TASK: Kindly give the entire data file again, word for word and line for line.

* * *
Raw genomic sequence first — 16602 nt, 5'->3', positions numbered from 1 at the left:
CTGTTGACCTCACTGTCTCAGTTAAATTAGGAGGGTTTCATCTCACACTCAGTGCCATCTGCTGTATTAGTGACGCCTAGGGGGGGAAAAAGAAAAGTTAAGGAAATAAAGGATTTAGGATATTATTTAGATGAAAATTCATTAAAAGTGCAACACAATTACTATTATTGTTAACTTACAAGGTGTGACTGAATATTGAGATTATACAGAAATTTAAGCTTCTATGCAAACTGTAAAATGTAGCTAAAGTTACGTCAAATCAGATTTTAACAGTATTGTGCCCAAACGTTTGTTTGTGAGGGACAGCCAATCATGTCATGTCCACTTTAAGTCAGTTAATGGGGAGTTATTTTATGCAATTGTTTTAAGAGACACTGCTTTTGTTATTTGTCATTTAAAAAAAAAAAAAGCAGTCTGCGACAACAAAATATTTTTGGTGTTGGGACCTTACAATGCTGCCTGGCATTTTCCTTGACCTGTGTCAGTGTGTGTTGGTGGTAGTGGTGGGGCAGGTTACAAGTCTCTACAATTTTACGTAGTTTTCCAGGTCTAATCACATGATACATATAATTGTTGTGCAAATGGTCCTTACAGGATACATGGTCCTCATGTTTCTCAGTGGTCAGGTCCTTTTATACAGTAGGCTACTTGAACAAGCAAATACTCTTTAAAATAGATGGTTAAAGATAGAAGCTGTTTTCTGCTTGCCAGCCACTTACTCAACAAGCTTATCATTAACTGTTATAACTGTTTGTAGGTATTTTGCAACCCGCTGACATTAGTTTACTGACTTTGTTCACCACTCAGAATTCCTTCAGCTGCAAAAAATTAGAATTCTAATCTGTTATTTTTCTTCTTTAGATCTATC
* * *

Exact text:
Raw genomic sequence first — 16602 nt, 5'->3', positions numbered from 1 at the left:
CTGTTGACCTCACTGTCTCAGTTAAATTAGGAGGGTTTCATCTCACACTCAGTGCCATCTGCTGTATTAGTGACGCCTAGGGGGGGAAAAAGAAAAGTTAAGGAAATAAAGGATTTAGGATATTATTTAGATGAAAATTCATTAAAAGTGCAACACAATTACTATTATTGTTAACTTACAAGGTGTGACTGAATATTGAGATTATACAGAAATTTAAGCTTCTATGCAAACTGTAAAATGTAGCTAAAGTTACGTCAAATCAGATTTTAACAGTATTGTGCCCAAACGTTTGTTTGTGAGGGACAGCCAATCATGTCATGTCCACTTTAAGTCAGTTAATGGGGAGTTATTTTATGCAATTGTTTTAAGAGACACTGCTTTTGTTATTTGTCATTTAAAAAAAAAAAAAGCAGTCTGCGACAACAAAATATTTTTGGTGTTGGGACCTTACAATGCTGCCTGGCATTTTCCTTGACCTGTGTCAGTGTGTGTTGGTGGTAGTGGTGGGGCAGGTTACAAGTCTCTACAATTTTACGTAGTTTTCCAGGTCTAATCACATGATACATATAATTGTTGTGCAAATGGTCCTTACAGGATACATGGTCCTCATGTTTCTCAGTGGTCAGGTCCTTTTATACAGTAGGCTACTTGAACAAGCAAATACTCTTTAAAATAGATGGTTAAAGATAGAAGCTGTTTTCTGCTTGCCAGCCACTTACTCAACAAGCTTATCATTAACTGTTATAACTGTTTGTAGGTATTTTGCAACCCGCTGACATTAGTTTACTGACTTTGTTCACCACTCAGAATTCCTTCAGCTGCAAAAAATTAGAATTCTAATCTGTTATTTTTCTTCTTTAGATCTATC